Initially, he plans to move into a rural house with a a garden on the outskirts of Mussomeli, but if his one-year contract is extended he’d be happy to embark on a one-euro or cheap home remodeling adventure.
“I don’t want it to be an investment, nor turn it into a boutique or commercial activity. It will be a place I can call home for the future.”
Moving to Mussomeli will also allow Roldan to reconnect with his Italian roots, given four of his great-grandparents migrated to Argentina from Italy.
Argentina has been going through an economic crisis, which is also a factor in the decision to move, says Italian-Argentinian pediatrician Diego Colabianchi, from Rosario. His wife, a gynecologist, will likely join the doctors’ ranks in Mussomeli too.
“I’ve studied in Italy, we love and miss living in Italy. The recruitment is an opportunity to go back, and I’m thrilled at the prospect of a life change. I’ve never been to Mussomeli before but I really see myself living there – the small-scale village world, the tranquillity, it just sparks in me endless curiosity.”
Colabianchi says he longs for a new experience in a peaceful setting surrounded by nature and where getting treated to great, authentic Sicilian cuisine is just another plus point.
“At this stage in my life, I couldn’t see myself living even in Rome, too chaotic. But Mussomeli is perfect, not too small, somewhere between a village and a town.
“I love its offbeat location, high up on the mountains, totally the opposite from Rosario’s plain where I now live. Plus, Mussomeli is close to the beaches; there are hills, olive groves, vineyards, and farmers make great wool.”
The idea of snapping up a dilapidated property and renovating it to help revitalize the old district entices him. But Colabianchi wants to take it one step at a time.
“The first year in Mussomeli will be spent adapting to my new surroundings, but my dream is to remain there and settle down for good, so at a certain point buying a one-euro home, or an abandoned cheap house in better condition, is indeed an option”.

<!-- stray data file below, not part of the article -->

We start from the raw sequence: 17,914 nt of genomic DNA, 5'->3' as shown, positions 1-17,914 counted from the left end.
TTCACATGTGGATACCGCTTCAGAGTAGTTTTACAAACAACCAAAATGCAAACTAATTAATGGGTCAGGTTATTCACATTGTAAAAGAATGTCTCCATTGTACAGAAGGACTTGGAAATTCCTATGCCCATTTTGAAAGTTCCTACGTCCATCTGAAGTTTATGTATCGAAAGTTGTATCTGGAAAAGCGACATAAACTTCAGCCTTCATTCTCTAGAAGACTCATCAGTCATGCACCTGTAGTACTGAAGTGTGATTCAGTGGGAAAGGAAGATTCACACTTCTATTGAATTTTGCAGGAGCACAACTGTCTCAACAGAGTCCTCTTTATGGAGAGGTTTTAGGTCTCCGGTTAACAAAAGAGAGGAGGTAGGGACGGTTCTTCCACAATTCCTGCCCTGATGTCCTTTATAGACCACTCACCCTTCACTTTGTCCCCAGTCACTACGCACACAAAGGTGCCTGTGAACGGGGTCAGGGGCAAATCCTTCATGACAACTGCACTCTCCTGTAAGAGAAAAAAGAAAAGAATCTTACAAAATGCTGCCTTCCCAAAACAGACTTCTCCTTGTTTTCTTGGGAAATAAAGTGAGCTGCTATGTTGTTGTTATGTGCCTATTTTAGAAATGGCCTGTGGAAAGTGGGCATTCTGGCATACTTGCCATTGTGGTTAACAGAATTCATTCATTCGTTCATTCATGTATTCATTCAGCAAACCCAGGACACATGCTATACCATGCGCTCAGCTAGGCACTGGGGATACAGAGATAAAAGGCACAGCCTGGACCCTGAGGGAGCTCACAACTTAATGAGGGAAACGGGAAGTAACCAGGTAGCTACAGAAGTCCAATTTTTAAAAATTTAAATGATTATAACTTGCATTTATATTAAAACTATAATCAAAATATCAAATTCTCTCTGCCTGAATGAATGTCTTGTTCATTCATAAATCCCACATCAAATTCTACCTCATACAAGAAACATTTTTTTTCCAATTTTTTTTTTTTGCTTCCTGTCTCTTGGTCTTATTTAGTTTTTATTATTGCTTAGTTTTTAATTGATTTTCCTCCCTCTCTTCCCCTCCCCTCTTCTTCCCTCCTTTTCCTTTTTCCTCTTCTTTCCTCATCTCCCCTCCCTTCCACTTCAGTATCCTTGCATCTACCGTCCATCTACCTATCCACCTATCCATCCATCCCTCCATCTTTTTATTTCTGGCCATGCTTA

‘Full of life’
For Buenos Aires-based gastroenterologist Edgardo Trape working as a doctor in Mussomeli is a double challenge.
“I want to start doing different things, and see different things. Above all, I’d like a professional jolt and when I visited Mussomeli, I felt this energy running through the village. It’s full of life.”
Trape says working in Sicily will also allow him to be closer to his children in Europe and fully reconnect with his Sicilian heritage.
“Three of my grandparents came from the city of Caltanissetta, and Mussomeli is part of the same province, so it can’t just be a coincidence.”
Unlike his Rosario colleagues, Trape has some concerns Mussomeli might be just a little too sleepy for him compared to his current life in Buenos Aires, which he says fully satisfies him.
“It’s a small village with a peaceful, subdued vibe. Perhaps it is a bit too quiet [compared to] what I initially expected, which is what hit me when I first visited, but I’m happy and look forward to this experience.”
And potentially, once he starts regularly working at the hospital and has a longer-term view on his Sicilian stay, Trape says he might purchase and renovate an abandoned home.